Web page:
Budget 2018: Arun Jaitley will aim for balance between populism and fiscal prudence
Budget 2018 will determine if the stock rally, which has seen the Sensex gain 6% in 2018, on top of a 28% rise in 2017, has more legs.business Updated: Jan 27, 2018 11:09 IST
On Tuesday, 23 January, eight days before finance minister Arun Jaitley unveils the last full budget of the National Democratic Alliance (NDA) government, India’s benchmark stock indices soared to new heights.
For the first time ever, the Bombay Stock Exchange’s 30-stock Sensex closed above 36,000 points at 36,139.98, and the National Stock Exchange’s Nifty above 11,000 points at 11,083.70 points, lifted by a tide of liquidity.
The budget that Jaitley unveils on 1 February will determine, at least partly, whether the stock rally, which has seen the Sensex gain more than 6% since the start of the year, on top of a 28% rise in 2017, has more legs.
A key concern is the likely introduction of a long-term capital gains tax on equities.
Bank of America-Merrill Lynch (BoFA-ML) wrote in a note that the rapid rise in equity markets seems to have reinforced arguments in favour of such a tax.
Noting that capital gains on other asset classes—debt and real estate—are subject to tax, BoFA-ML analysts wrote: “One of the key arguments in favour of taxing equities is to establish some sort of equality amongst asset classes.”
“We see little possibility that Budget 2018 delivers reasons for material upside to an already inflated market,” the note said, predicting that the Sensex would fall to 32,000 levels by the end of the year.
Market participants expect the budget to boost spending on housing and rural welfare to lift the rural economy, with an eye on the general election next year, which will be preceded by a string of state polls.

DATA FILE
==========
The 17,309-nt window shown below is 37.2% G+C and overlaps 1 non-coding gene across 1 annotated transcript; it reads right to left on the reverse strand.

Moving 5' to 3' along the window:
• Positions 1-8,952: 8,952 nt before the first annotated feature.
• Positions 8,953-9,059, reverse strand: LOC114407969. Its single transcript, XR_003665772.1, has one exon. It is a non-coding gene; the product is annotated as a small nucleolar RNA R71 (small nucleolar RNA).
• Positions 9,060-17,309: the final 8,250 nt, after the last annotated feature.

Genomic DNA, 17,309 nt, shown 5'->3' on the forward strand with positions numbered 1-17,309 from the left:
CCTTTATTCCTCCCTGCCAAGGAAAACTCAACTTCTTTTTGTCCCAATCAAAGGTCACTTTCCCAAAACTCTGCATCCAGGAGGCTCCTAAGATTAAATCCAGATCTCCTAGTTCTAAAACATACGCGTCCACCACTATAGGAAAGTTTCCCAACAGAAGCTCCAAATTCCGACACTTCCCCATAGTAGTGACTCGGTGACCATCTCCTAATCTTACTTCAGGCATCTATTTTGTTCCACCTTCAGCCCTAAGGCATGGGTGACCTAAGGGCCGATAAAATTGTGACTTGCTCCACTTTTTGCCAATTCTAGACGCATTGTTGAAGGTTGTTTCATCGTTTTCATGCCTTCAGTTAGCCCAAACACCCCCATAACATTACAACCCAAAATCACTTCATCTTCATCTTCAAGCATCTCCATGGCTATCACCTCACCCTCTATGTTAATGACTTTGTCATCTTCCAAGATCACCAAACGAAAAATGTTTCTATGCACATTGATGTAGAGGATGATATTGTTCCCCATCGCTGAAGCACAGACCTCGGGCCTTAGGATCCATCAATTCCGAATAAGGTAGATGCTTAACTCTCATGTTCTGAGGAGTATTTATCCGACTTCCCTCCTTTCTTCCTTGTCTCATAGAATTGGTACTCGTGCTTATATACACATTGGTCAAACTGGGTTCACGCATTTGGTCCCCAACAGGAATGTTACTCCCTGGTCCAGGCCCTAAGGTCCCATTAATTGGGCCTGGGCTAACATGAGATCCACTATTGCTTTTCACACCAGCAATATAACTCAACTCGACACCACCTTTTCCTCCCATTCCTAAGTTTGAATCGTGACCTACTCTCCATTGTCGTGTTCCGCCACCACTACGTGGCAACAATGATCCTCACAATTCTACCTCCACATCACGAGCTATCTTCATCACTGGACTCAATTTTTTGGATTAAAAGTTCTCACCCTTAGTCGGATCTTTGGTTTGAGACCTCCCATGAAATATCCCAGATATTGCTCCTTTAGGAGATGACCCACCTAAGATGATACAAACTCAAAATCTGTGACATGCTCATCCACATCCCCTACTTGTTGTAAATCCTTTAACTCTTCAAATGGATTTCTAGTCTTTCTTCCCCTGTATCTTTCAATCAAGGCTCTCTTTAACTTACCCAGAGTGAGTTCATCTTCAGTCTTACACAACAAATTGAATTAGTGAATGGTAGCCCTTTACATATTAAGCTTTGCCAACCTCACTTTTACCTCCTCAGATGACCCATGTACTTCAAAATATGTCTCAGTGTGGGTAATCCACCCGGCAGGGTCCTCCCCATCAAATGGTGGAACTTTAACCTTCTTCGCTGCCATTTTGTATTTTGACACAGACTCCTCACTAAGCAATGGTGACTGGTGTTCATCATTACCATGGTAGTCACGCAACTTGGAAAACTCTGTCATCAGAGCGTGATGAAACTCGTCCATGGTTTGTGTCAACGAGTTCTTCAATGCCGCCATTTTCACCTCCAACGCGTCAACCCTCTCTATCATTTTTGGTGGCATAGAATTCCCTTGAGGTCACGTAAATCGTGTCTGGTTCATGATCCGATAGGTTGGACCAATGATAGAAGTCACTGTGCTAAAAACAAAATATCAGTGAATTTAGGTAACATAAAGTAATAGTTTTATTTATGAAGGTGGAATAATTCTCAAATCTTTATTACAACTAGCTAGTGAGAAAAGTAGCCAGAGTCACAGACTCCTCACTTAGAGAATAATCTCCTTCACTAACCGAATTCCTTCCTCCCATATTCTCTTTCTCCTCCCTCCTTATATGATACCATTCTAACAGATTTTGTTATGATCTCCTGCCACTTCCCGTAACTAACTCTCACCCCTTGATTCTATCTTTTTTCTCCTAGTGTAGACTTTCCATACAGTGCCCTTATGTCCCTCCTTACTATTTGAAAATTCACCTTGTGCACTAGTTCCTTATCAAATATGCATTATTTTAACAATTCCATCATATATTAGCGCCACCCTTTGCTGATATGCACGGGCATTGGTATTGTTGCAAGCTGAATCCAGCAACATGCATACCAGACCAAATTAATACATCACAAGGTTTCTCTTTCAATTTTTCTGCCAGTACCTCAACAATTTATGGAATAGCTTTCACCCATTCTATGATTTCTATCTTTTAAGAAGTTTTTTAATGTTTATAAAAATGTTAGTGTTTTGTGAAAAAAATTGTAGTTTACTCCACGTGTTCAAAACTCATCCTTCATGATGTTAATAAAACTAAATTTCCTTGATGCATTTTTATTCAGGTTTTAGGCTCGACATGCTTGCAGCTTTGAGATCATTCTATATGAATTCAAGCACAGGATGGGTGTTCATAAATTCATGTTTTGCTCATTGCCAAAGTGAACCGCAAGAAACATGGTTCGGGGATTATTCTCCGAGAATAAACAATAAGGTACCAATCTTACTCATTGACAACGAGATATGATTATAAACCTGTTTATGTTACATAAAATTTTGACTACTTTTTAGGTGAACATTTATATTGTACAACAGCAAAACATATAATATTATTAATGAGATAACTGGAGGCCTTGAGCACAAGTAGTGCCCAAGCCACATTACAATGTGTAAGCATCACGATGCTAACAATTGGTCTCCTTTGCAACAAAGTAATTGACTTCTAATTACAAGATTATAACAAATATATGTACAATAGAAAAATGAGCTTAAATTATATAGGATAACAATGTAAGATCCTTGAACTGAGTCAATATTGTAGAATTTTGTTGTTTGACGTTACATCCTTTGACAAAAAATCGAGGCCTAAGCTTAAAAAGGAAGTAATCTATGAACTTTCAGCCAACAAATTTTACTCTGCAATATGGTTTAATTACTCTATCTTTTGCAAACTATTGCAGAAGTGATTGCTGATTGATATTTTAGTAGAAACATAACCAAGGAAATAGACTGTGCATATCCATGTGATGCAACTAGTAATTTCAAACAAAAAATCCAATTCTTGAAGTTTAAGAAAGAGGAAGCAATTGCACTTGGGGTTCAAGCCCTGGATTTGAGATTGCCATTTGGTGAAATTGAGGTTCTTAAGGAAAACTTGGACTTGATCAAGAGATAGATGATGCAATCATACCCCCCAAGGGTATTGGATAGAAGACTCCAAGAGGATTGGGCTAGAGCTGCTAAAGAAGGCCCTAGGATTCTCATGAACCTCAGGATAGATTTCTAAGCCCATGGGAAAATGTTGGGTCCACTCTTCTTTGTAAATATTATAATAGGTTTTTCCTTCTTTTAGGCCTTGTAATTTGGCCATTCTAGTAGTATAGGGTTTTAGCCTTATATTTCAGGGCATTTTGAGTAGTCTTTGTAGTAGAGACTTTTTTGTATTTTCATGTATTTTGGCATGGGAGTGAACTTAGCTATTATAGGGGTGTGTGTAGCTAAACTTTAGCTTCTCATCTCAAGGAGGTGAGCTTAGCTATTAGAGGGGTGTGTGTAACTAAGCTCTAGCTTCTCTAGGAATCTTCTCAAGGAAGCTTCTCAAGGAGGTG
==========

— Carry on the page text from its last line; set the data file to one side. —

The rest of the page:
“Ahead of the general election, undoubtedly, the budget will be a populist one. At the same time, one needs to remember good economics can also result in a populist budget,” said Nilesh Shah, managing director, Kotak Mahindra Asset Management Co. Ltd.
The scope of the budget has narrowed significantly this year, said Manishi Raychaudhuri, head of Asia (ex-Japan), equity strategy, BNP Paribas Securities.
There are usually three aspects to the budget — expenditures, direct taxes and indirect taxes. The new indirect tax regime, the goods and services tax (GST), is now overseen by the GST Council, which is composed of state finance ministers and headed by Jaitley.
“So the ministry of finance has only two variables to really deal with—expenditures and direct taxes... The leeway to tinker with personal income tax slabs looks quite limited. Hence expenditure will likely be the most crucial element this year,” Raychaudhuri said.
Market participants will keep a close eye on the extent of divergence from the planned fiscal consolidation path. The government had aimed at limiting the fiscal deficit to 3.2% of GDP this fiscal year and 3% in the next. The deficit had already reached 112% of this year’s target by November.
“A fiscal deficit of ~3.5% is foreseeable. This can rise further if GST collections don’t pick up meaningfully over FY19 (fiscal 2019),” said Dipen Sheth, head of institutional research at HDFC Securities Ltd. “Also, states will have to be compensated for shortfalls arising from this transition. The increased effective incidence of tax on services may provide some counter relief,” added Sheth.
Analysts at Morgan Stanley expect a fiscal deficit of 3.4-3.5% of GDP in FY18 and FY19, respectively. “The overarching issue that we/investors are watching for is the extent of divergence from the planned fiscal consolidation path or, more specifically, whether policymakers will be increasing the spending in the form of transfers to households, which would have an impact on macro stability,” Morgan Stanley analysts wrote in a report on 12 January.
The government is expected to increase asset sales to raise revenue, given the ambiguity surrounding GST collections.
“I am hoping to see a lot of assets sales. Instead of raising tax revenues, government should raise non-tax revenue,” said Rashesh Shah, chairman of Edelweiss Group. “I hope there is no change in the capital gains taxation, because ideally government should not tinker with that.”
Market participants also expect the budget to reveal details of a Rs 2.12 trillion recapitalization plan for state-run banks. This year will be the one in which debt-laden public sector banks will move towards better health as their capital is topped up and bad loan resolution accelerates, Axis Capital said in a note on 15 January.